The short days of fall provide spectacular opportunities to view some of space’s greatest observations from Earth.
Ninety percent of people in the United States have not seen the Milky Way, and now is the perfect time to do so.
“From June through October is the best time of the year to see it,” said Frank Merritt, president of the Toledo Astronomical Association. “We are seeing the edge of our galaxy, like holding a plate in front of your eyes and seeing the edge of it.”
On a clear night, with the right tools, Merritt said deep space features, such as nebulas, globular clusters (balls of nearly a half million stars) and open plusters (stars gravitationally bound) are visible.
Now through late November is also prime time to view the Andromeda galaxy, a large spiral galaxy, nearest to the Milky Way. This galaxy is visible to the naked eye as a blurry star, and is best viewed with a good pair of binoculars.
The winter phenomenon, the Orion nebula, is “absolutely spectacular,” Merritt said. Because of nearby stars forming, huge bodies of gas sometimes glow pink or turquoise. “To the naked eye it looks like a fuzzy star. The Hubble has brought back photographs that are amazing.”
One of the most spectacular shows this year just may be the biannual appearance of Mars.
“Every couple of years, Mars and Earth get closest together,” Merritt said. “During these periods, it is much brighter.”
From mid-September through early December, Mars rises fairly late each morning. When Mars reaches opposition — when the sun, Earth and Mars are in a straight line — it is best viewed with a telescope.
“It’s a fairly bright red object, but it’s a small planet,” Merritt said. “Because it has an atmosphere, you won’t see a lot of features like you would the moon.”
Merritt said the polar ice caps and near-black features of Mars’ landscape should be visible.
“It’s like when we see pictures of Earth from space; you see blue and green, but there’s not much of a contrast.”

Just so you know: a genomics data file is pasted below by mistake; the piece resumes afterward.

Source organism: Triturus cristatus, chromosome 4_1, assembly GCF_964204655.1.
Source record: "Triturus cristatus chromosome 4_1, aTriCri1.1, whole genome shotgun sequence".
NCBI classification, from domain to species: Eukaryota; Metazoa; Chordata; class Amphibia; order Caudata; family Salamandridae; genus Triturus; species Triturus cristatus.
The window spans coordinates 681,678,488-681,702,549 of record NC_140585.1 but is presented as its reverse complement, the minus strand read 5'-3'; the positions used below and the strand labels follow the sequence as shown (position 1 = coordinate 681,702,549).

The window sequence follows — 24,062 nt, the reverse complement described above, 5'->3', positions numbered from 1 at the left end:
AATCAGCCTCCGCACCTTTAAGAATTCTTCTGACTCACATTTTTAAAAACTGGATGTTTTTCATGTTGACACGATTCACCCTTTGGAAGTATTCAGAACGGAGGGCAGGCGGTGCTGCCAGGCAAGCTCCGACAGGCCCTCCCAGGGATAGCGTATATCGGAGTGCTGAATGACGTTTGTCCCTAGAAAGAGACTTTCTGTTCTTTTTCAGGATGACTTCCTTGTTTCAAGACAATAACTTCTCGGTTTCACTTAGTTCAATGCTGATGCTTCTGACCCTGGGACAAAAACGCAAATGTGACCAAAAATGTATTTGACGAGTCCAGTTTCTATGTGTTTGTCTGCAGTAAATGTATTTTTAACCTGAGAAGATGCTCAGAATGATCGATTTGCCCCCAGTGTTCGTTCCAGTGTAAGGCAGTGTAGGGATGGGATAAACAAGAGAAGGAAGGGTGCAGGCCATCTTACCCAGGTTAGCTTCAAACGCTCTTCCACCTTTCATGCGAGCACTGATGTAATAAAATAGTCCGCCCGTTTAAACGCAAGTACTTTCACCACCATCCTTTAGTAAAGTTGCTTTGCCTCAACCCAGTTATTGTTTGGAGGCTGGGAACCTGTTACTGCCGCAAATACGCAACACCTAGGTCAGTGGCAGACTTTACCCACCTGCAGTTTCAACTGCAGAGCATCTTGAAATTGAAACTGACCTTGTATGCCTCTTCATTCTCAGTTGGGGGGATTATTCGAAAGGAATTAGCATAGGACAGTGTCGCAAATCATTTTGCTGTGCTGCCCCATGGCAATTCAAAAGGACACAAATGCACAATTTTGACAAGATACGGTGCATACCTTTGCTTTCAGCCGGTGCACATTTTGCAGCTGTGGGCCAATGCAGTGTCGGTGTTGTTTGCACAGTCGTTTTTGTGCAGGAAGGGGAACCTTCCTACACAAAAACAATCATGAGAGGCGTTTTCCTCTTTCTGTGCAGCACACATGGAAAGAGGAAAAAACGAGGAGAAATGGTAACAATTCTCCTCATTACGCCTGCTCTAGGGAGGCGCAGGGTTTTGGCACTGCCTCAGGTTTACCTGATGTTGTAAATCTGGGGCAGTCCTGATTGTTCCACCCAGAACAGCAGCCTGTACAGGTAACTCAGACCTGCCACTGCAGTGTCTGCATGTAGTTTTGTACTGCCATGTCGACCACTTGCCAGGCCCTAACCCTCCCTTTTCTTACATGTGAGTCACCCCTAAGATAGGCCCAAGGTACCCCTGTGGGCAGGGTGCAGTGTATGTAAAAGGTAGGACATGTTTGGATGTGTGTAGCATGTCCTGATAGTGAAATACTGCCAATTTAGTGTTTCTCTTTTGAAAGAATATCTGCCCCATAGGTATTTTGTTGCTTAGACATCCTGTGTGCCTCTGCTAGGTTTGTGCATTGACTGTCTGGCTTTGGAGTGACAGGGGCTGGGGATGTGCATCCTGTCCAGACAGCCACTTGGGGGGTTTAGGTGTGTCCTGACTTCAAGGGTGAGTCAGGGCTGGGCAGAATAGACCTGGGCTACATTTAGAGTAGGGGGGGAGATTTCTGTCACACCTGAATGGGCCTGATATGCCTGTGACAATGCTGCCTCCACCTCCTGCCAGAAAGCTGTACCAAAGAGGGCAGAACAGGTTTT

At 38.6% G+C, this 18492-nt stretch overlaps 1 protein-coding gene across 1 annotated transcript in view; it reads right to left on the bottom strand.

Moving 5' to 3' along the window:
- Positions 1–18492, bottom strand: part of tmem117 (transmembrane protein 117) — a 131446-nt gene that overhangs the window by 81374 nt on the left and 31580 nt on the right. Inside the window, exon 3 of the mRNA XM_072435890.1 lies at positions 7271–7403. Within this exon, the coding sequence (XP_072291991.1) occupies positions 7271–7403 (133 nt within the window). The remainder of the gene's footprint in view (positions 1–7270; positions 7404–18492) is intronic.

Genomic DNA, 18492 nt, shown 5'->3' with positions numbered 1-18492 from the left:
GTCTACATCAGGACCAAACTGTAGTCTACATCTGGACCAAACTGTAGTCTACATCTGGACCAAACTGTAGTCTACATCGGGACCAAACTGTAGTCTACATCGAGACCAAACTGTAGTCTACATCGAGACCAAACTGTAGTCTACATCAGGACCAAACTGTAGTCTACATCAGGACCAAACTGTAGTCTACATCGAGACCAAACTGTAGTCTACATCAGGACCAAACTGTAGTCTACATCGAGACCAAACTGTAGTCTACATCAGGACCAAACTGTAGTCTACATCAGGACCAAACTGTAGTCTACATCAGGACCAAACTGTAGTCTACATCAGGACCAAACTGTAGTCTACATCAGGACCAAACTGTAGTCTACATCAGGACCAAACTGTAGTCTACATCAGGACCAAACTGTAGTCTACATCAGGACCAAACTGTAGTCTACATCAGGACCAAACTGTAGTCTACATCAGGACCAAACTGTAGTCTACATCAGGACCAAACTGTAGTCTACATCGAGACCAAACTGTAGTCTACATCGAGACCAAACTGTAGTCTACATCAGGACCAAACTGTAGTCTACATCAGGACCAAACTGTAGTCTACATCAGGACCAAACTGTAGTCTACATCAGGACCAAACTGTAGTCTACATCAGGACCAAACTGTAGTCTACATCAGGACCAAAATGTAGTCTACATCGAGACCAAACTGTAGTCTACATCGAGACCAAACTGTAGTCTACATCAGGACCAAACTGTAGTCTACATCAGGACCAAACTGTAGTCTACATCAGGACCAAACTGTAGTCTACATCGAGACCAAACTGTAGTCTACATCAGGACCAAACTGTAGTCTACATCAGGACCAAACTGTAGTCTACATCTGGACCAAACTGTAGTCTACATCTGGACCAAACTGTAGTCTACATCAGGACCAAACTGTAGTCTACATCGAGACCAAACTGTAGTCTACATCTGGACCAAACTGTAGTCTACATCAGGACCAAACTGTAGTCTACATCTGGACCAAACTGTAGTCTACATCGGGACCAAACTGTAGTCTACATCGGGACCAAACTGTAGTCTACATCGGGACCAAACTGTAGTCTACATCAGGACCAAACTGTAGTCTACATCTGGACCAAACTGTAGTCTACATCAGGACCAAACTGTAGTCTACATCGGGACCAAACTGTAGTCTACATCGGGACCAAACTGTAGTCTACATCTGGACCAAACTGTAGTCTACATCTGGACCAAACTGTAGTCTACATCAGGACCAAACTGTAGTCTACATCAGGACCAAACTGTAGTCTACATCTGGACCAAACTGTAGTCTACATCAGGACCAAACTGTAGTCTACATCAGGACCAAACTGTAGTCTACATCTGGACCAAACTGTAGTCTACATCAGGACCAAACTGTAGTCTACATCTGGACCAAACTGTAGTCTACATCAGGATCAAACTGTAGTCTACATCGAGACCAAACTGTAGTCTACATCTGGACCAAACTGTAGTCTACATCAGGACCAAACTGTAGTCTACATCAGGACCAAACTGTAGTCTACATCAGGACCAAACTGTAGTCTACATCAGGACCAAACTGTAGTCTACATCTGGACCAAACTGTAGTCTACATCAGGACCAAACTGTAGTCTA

Right now, Venus is “putting on a gorgeous show,” he said, noting it is the brightest star in the sky. “Jupiter is down there with it and will be until the end of September. It shines bright at sunset, but not as bright as Venus.”
With a good pair of binoculars, the four moons of Jupiter can be seen — spots of light that revolve around Jupiter so quickly, they have a different pattern each night.
“The planet that gets the most ‘oohs’ and ‘aahs’ is Saturn,” Merritt said. “It becomes visible starting in January. It becomes one of the brightest stars in the sky, but you need a telescope and a very clear night.”
The season has everything to do with the ability to see space objects in the Milky Way and beyond.
“As the weather cools off, the atmospheric moisture drops. As the air dries out, cooler northern air moves in,” said Jeff Bender, vice president of the Toledo Astronomical Association. When we have intense blue skies, it means it will be a good evening for observing.”
Bender also said Northwestern Ohio’s location — halfway between the equator and the North Pole, gives way to some of the brightest stars in the sky.
Viewing the wonders of the night sky isn’t always possible from areas near cities, where light pollution blocks out many sights. A telescope is one of the best ways to view deep-space features. The Toledo Astronomical Association offers both locations and equipment for those who wish to follow the stars.
“We have a rather eclectic group,” Bender said of the people from many professions who have joined TAA. The group meets the first Friday of each month except for holidays. “The club has phenomenal instruments. One can see resolvable details on any of the planets except Pluto — that would take the Hubble space
Merritt said stargazing is just one of the reasons people join.
“I’m an observer. I enjoy the equipment but it’s not a fascination for me,” he said, noting many enjoy the science, the instruments, and the camaraderie.
The group meets at UT, and holds viewings from places such as Oleander Park and the Pioneer Boy Scout Reservation in Williams County.
“It is a great hobby,” Merritt said. “It’s not just for people with advanced degrees.”